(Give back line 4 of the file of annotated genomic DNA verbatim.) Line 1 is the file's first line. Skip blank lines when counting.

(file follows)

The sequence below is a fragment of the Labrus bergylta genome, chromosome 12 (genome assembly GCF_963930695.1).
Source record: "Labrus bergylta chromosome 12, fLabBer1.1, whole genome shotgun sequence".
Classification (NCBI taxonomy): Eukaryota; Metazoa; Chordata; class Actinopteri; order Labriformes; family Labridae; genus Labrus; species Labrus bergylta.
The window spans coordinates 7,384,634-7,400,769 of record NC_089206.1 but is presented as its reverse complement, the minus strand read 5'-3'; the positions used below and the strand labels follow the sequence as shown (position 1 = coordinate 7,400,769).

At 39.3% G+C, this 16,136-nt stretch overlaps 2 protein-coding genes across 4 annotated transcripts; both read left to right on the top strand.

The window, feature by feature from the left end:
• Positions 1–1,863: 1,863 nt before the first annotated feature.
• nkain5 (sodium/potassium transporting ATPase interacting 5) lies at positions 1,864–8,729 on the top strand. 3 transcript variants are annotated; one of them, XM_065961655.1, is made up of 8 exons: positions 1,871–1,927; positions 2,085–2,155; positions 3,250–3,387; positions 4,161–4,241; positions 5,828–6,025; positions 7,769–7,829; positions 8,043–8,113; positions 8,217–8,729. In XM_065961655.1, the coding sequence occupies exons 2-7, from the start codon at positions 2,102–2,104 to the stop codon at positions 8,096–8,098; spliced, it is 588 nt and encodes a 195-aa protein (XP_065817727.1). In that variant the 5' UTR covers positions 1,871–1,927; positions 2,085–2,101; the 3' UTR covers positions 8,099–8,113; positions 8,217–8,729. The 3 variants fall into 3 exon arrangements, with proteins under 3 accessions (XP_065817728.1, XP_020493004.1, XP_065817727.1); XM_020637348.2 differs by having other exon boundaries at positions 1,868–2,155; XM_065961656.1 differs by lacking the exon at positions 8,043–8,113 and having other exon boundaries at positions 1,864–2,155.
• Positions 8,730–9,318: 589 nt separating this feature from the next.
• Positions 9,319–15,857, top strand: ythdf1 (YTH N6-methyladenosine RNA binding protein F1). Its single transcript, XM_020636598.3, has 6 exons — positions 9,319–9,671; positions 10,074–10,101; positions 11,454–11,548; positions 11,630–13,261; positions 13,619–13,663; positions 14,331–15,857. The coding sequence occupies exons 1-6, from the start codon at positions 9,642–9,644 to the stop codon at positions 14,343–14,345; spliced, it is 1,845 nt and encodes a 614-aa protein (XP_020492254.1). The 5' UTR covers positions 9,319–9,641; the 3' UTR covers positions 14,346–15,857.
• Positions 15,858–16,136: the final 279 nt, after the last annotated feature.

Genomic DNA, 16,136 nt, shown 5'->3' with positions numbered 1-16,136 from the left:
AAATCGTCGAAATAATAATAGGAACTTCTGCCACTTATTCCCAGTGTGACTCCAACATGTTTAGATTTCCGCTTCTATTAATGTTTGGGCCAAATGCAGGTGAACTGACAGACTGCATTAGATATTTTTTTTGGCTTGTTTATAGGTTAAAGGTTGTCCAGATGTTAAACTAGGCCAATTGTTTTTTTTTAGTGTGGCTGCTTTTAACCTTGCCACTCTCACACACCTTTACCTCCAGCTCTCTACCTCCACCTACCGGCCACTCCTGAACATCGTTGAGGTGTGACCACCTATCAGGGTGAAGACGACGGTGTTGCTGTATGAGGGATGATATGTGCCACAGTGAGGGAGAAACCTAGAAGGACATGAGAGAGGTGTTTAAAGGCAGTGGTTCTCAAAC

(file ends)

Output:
The window spans coordinates 7,384,634-7,400,769 of record NC_089206.1 but is presented as its reverse complement, the minus strand read 5'-3'; the positions used below and the strand labels follow the sequence as shown (position 1 = coordinate 7,400,769).